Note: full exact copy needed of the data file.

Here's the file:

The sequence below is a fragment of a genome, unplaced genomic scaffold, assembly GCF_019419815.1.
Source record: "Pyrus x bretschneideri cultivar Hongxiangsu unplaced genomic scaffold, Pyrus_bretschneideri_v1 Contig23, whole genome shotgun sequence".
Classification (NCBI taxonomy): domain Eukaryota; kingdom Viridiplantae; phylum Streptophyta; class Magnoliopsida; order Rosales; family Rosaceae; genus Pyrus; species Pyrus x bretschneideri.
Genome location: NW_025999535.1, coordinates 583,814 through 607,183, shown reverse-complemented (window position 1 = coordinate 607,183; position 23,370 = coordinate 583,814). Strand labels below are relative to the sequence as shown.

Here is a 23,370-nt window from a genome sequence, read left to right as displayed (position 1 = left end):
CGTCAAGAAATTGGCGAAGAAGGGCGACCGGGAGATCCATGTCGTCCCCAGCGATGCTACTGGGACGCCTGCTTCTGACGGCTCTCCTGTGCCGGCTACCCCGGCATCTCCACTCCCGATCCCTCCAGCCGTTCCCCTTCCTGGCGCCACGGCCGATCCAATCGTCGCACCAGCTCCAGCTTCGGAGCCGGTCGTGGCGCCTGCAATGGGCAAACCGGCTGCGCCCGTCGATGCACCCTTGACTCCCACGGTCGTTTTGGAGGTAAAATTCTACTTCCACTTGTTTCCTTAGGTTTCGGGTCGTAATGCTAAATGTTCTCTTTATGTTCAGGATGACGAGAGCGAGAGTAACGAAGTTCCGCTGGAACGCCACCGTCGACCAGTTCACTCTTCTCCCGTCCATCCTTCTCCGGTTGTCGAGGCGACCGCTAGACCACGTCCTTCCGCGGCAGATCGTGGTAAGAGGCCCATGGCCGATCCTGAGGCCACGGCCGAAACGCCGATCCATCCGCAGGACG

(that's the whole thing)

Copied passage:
The sequence below is a fragment of a genome, unplaced genomic scaffold, assembly GCF_019419815.1.
Source record: "Pyrus x bretschneideri cultivar Hongxiangsu unplaced genomic scaffold, Pyrus_bretschneideri_v1 Contig23, whole genome shotgun sequence".
Classification (NCBI taxonomy): domain Eukaryota; kingdom Viridiplantae; phylum Streptophyta; class Magnoliopsida; order Rosales; family Rosaceae; genus Pyrus; species Pyrus x bretschneideri.
Genome location: NW_025999535.1, coordinates 583,814 through 607,183, shown reverse-complemented (window position 1 = coordinate 607,183; position 23,370 = coordinate 583,814). Strand labels below are relative to the sequence as shown.

Here is a 23,370-nt window from a genome sequence, read left to right as displayed (position 1 = left end):
CGTCAAGAAATTGGCGAAGAAGGGCGACCGGGAGATCCATGTCGTCCCCAGCGATGCTACTGGGACGCCTGCTTCTGACGGCTCTCCTGTGCCGGCTACCCCGGCATCTCCACTCCCGATCCCTCCAGCCGTTCCCCTTCCTGGCGCCACGGCCGATCCAATCGTCGCACCAGCTCCAGCTTCGGAGCCGGTCGTGGCGCCTGCAATGGGCAAACCGGCTGCGCCCGTCGATGCACCCTTGACTCCCACGGTCGTTTTGGAGGTAAAATTCTACTTCCACTTGTTTCCTTAGGTTTCGGGTCGTAATGCTAAATGTTCTCTTTATGTTCAGGATGACGAGAGCGAGAGTAACGAAGTTCCGCTGGAACGCCACCGTCGACCAGTTCACTCTTCTCCCGTCCATCCTTCTCCGGTTGTCGAGGCGACCGCTAGACCACGTCCTTCCGCGGCAGATCGTGGTAAGAGGCCCATGGCCGATCCTGAGGCCACGGCCGAAACGCCGATCCATCCGCAGGACG